First Things First: 5 ways to deal with adult children who make poor decisions

Contributed photo / First Things First
Contributed photo / First Things First

Note: Various colleagues are filling in while First Things First President and CEO Lauren Hall is on maternity leave. The following is an excerpt from a column first published at in August 2022.

As you were raising your children, you emphasized the importance of treating each other with respect, making wise choices and doing the right thing. So why do your adult children continually make poor decisions?

Seriously, let's be honest. As a parent, it's sometimes hard not to experience anger, perhaps some guilt, and even resentment toward your grown children. Why? Because you watch them repeatedly treat you or others disrespectfully or make poor decisions with their money or career.

You may even question where you went wrong as a parent: "How could this child have grown up in our home?" While you might be initially tempted to swoop in and rescue, take a deep breath and keep reading.

Here are some ways you can still be a guide for your grown child and give yourself peace of mind -- even if they're making poor decisions.

› Communicate constructively. If you have a voice at all in your child's life, now would be a good time to ask to have a conversation with them. As the parent of an adult child, how you approach this conversation can make the difference in whether or not you'll be afforded the opportunity to continue to speak into their life. Before you have this conversation, process your own emotions in order to be as calm as possible while you're talking with them. Also, think about what really needs to be said.

This should not be a lecture or interrogation. Ask them about what they're trying to accomplish. Express your concern for what you see them doing or how you see them behaving. You might be able to offer wisdom, suggest other people for them to talk with or resources to assist them in getting back on track. Avoid fixing it for them.

› Set boundaries. Regardless of whether you're able to have a conversation with your child, if you've not already set very clear boundaries for them, now is the time. Sometimes parents feel like they're being unloving when they do this. In reality, the exact opposite is true. This is one of the most loving things you can do to help them move forward in a healthy way. Consider boundaries such as:

— You'll not tolerate being treated disrespectfully, so if they can't be respectful, they can't be in your home.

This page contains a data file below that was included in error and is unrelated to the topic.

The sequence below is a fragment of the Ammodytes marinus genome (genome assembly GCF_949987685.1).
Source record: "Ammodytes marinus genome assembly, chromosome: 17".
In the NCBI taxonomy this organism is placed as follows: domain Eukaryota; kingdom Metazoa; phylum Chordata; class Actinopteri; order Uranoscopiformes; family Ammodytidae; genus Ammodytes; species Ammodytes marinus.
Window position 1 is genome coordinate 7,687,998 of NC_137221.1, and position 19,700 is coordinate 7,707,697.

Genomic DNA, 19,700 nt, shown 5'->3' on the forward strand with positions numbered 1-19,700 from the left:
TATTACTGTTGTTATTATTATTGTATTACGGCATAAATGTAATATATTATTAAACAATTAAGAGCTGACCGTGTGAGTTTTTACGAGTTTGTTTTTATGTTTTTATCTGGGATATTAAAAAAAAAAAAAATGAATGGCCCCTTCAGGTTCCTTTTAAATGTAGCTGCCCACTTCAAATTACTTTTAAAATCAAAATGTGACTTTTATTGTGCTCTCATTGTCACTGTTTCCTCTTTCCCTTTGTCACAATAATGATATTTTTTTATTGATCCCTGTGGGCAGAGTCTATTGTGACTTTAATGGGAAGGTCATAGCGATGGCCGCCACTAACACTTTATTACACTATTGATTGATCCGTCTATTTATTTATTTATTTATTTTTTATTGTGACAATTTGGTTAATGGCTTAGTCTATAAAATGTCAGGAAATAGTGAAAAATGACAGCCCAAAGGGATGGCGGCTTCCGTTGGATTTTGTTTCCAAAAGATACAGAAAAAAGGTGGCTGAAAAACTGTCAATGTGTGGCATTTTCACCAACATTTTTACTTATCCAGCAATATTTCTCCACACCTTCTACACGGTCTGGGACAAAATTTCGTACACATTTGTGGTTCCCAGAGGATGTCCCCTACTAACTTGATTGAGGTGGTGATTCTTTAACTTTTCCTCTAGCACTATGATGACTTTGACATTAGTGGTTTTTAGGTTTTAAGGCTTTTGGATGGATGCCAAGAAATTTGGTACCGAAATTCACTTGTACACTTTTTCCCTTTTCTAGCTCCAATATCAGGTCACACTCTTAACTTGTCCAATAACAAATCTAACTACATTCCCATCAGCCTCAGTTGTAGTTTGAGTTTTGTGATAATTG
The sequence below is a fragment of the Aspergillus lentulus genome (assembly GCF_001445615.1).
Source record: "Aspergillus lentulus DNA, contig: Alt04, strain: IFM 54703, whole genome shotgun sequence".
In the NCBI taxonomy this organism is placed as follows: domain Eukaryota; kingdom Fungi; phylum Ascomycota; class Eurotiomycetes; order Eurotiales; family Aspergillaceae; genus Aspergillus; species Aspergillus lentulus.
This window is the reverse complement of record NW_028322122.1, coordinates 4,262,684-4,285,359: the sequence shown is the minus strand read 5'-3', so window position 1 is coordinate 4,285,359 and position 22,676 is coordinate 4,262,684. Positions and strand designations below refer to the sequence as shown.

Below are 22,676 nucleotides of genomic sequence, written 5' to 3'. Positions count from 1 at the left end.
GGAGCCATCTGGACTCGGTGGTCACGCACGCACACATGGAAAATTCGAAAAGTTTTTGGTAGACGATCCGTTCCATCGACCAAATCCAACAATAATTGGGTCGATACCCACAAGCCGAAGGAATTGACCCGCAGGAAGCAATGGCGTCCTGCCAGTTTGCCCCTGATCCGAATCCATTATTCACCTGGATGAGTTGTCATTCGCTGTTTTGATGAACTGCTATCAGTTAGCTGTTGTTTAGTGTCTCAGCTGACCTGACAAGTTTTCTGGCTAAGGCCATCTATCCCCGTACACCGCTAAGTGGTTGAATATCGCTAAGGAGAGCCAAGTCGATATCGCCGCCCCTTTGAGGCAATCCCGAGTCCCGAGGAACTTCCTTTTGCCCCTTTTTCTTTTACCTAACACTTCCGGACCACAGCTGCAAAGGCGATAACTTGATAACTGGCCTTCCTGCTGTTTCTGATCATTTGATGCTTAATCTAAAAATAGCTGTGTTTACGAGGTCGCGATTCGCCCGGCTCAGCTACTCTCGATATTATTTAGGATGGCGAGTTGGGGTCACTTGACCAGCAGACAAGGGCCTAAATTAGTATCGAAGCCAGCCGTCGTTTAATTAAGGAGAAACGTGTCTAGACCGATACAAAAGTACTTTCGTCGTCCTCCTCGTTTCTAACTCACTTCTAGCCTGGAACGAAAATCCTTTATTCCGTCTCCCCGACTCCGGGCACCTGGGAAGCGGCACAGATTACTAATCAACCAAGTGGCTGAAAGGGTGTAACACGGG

— If they're dealing with addictive behavior, you're willing to help them get the help they need, but you won't support their habit.

— It will not be possible to give them money to bail them out of financial mistakes.

› Moving back home is not an option. Or if moving back home could be an option, it won't happen without a contract in place.

› Avoid enabling. No matter how old your child is, your role as a parent never stops, but it does change. When they're adults, you're more the coach or adviser on the sidelines, not their manager. Watching your children make poor decisions and not swoop in to fix everything is incredibly painful. Don't confuse enabling with loving your adult child.

› Don't let their behavior put a damper on your love for them. Sometimes it's hard not to take your adult child's behavior personally as though they are doing it just to get back at you. While that is possible, it isn't necessarily true. They still need to know they can do nothing to make you love them more or love them less. Your love for them isn't conditional.

› Live your life. When people ask you how you are, in your heart, you feel like you are only doing as well as your children. At some point, we have to separate our adult child's behavior from ourselves and choose not to let them rob us of all our life's joy. I'm not saying we don't grieve. What I am saying is we don't allow it to consume us.

Being the parent of adult children who make poor decisions or behave badly is not for the faint of heart. It takes courage and tenacity to do what you know is in their and your best interest. Stand strong. Love powerfully.

For more information on family advocacy nonprofit First Things First, visit

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